Holy crap just discovered this site 4 minutes ago and well pleased about it . Bought my first home and have been slowly molding a modern industrial theme...vintage gym locker panels in kitchen, a few select Eames and Steel Case pieces, etc. Anways now ive taken to concrete, texture and all things re-purposed. Welding, raw metals, as well. Tax refund allocated to a full prop fence and bathroom update.
Project: Outdoor Fence thats modern, industrial, commercial even, constructed from materials not typically associated with what most relate to when thinking of a fence.
Getting to my point or trying to anyway... tried to figure a way to economically work a modern Gabion Fence (viewed here http://www.apartmenttherapy.com/uima...ss%20Close.jpg) but price found to be way out of my budget. The firm that did that one for a HDTV project estimated $60K for that beauty. My new angst is this...envision the typical boring vertical wood slat/embedded post 5-6 ft high...but my posts made of concrete and slightly thicker, square pillar set into ground same way the 4x4 posts are. Spaced out evenly every 10 ft or whatever, horizontally running one on top the other the "fence" wall that will contain my dogs utilizing reclaimed iron or steel beams or "strips" 4 inch wide x 1/2 thick or whatever, running horizontally with some amount of gap one on top of the other, and those secured to the concrete posts via steel "coupler" not sure if term is correct, but think plumbing pipe and the brackets u used to attached end to end...only that matches whatever steel solution I go with, ibeam, girder, beam, flat strips, who knows. The idea for this originated from this modern fence DIY network showcased
which is 2x4's, 4x4 posts cemented into ground and running horizontal is galvanized piping secured into the wood by routed out holes, 10 ft sections at a time.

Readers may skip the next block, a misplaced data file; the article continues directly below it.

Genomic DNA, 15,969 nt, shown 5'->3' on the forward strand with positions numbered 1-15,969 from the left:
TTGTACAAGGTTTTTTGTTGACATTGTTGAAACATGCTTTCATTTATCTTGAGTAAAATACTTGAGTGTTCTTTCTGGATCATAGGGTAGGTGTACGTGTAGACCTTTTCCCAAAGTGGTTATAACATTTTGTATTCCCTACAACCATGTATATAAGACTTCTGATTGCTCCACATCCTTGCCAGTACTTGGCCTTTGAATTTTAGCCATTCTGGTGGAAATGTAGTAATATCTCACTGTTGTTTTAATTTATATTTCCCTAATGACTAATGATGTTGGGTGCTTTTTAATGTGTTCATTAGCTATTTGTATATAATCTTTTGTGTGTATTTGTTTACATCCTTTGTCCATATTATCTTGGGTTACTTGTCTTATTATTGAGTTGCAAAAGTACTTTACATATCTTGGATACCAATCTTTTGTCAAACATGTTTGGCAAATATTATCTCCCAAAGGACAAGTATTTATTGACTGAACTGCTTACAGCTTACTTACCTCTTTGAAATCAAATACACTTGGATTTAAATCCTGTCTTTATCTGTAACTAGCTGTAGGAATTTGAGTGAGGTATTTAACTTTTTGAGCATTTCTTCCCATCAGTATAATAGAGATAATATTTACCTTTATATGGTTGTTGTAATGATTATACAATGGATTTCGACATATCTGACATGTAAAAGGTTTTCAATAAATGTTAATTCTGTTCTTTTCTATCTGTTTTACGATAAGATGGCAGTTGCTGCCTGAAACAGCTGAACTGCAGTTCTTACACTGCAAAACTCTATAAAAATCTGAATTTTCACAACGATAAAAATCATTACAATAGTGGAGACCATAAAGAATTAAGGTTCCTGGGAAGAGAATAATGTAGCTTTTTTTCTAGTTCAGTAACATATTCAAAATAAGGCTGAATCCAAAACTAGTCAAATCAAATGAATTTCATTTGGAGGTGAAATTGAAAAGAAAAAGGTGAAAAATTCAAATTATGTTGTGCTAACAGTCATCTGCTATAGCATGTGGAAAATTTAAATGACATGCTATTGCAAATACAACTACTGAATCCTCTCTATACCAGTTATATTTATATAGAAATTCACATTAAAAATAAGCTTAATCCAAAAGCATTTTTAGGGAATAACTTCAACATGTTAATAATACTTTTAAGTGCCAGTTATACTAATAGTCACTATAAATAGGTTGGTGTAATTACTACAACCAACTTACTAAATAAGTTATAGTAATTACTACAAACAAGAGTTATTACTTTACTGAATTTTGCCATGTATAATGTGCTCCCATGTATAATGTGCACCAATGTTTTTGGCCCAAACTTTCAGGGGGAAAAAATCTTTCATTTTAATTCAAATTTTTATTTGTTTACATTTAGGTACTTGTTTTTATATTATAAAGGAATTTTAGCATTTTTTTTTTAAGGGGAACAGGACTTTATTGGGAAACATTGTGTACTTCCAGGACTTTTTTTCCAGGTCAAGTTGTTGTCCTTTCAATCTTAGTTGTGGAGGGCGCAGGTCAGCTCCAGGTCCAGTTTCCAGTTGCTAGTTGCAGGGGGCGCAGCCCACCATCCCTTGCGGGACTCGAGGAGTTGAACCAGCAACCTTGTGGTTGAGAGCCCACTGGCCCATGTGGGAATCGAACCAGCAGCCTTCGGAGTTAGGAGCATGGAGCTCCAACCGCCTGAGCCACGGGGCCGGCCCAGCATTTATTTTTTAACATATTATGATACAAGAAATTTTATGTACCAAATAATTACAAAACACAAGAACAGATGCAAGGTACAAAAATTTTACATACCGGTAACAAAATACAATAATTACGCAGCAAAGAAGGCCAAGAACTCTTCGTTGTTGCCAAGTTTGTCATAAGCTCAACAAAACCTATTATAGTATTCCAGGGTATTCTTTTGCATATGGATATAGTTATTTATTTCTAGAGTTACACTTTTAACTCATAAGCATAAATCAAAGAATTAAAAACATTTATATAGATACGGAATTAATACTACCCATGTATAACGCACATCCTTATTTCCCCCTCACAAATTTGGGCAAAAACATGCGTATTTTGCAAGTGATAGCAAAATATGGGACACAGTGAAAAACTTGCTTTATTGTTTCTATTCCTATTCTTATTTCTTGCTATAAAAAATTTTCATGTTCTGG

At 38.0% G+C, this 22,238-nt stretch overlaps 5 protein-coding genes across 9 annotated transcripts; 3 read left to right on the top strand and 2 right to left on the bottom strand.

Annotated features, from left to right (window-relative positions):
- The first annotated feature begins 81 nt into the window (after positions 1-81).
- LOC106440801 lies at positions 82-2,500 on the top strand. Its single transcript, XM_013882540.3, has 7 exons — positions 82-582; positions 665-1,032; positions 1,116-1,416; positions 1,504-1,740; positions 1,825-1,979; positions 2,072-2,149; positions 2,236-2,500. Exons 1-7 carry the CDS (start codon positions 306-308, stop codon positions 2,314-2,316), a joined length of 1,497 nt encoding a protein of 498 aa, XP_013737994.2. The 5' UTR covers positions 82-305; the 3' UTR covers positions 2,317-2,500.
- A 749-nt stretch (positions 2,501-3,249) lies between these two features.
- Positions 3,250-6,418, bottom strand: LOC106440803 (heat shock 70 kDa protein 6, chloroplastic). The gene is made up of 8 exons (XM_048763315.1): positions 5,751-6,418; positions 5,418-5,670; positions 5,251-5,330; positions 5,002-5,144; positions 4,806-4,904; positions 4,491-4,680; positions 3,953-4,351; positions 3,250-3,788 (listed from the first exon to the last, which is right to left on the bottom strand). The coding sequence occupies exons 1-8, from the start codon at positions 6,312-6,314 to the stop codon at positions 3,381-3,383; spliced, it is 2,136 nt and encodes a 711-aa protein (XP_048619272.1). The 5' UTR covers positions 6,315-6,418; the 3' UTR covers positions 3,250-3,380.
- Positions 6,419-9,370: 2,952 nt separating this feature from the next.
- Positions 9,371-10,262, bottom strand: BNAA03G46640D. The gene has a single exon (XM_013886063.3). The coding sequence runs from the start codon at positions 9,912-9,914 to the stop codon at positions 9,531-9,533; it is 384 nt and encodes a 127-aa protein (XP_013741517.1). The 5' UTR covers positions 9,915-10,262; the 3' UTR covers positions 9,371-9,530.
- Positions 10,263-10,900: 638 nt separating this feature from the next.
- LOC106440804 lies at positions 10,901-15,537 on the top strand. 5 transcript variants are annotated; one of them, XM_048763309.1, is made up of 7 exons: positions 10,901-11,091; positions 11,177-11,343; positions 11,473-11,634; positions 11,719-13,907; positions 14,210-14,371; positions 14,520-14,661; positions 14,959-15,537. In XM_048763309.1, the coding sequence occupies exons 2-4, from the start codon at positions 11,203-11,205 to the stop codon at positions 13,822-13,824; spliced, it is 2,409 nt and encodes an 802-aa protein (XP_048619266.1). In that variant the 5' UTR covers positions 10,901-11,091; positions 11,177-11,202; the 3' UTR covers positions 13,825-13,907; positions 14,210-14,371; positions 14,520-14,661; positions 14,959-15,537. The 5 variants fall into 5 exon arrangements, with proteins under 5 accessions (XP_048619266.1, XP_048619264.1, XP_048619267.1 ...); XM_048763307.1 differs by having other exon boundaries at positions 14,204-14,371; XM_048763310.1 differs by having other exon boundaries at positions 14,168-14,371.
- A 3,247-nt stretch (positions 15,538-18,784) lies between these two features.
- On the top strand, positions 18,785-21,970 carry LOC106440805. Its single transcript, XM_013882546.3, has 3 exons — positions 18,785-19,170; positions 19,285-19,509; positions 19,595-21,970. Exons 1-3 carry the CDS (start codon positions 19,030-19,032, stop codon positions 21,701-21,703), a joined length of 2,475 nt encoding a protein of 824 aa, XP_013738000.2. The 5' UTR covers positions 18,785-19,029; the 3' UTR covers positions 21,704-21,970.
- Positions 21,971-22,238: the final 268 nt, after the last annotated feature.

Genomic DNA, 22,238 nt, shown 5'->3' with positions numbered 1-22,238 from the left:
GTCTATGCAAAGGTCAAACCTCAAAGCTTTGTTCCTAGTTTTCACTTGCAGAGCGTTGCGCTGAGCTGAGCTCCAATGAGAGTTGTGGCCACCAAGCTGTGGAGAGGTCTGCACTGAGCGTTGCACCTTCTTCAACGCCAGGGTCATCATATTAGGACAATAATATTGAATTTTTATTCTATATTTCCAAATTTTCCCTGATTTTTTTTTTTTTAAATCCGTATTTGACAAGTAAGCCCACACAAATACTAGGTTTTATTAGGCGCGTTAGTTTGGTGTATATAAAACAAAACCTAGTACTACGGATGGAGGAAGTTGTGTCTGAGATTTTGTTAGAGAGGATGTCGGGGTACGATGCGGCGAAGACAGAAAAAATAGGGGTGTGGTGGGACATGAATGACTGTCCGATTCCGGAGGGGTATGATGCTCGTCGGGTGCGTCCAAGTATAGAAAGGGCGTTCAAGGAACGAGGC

I see the steel being bluish, blackish, maybe rusted here or there, something raw, earthy, flat. Reclaimed train rails... would be so cool. And the concrete posts maybe grinded for some texture, possibly colored slightly.
This project like most other projects is a work in project and is tweaked with all the time...train rails a few ago is a good example. Anyway hopefully i have managed to instill the look or vision ive been running with for this fence, and handed it off to any whom have experience with metals, concrete, contracting etc. If so your for sure thinking "when that fence is done, a section will be taken to be permanently displayed within the Museum of Modern Art or the Muskegon" hahaha
OK so that being said...IS A FENCE LIKE THAT POSSIBLE? FEASIBLE? Create the concrete posts via melamine molds like i have seen House Crashers and a few of the other DIY progs utilize. Where to source the metal?
These are the questions I have and coming from someone having discovered DIY only a few months ago and tho has fast tracked a ton of knowledge and insight...is still very green...in the questions stage to eventually with time, spill over into the answers stage, where many of you already are.
So umm, hadnt planned to post the great american novel here. But I did anway.
I'm sorry to tell you Robert, But you can do anything you want to...and we will give some free advice.
We also like pictures and drawings.:clap:Welcome aboard.
Personally, I wouldnt do it. Its not my astetic. Think about resale, if you are not going to be in the house for a long, long, long time then dont do it.
Okay, if I was going to do what you sugegsted I would go in these steps.
1) first determine if a fence permit is required and what the fence requirements may be (height, materials, setback, etc). Assuming the government will let you do what you want...
2) decide on, and source, the horizontal materials first. Lets assume old train rails.
Train rails are very heavy. Very very heavy.
You will need to create a mold for your concrete posts but do it in such a way the rails can be inserted later. You are sort of making
out of concrete but for your train rails.
You could then set these like normal fence posts and then insert the rails.
Oh, and I hope you have lots of friends or some heavy equipment
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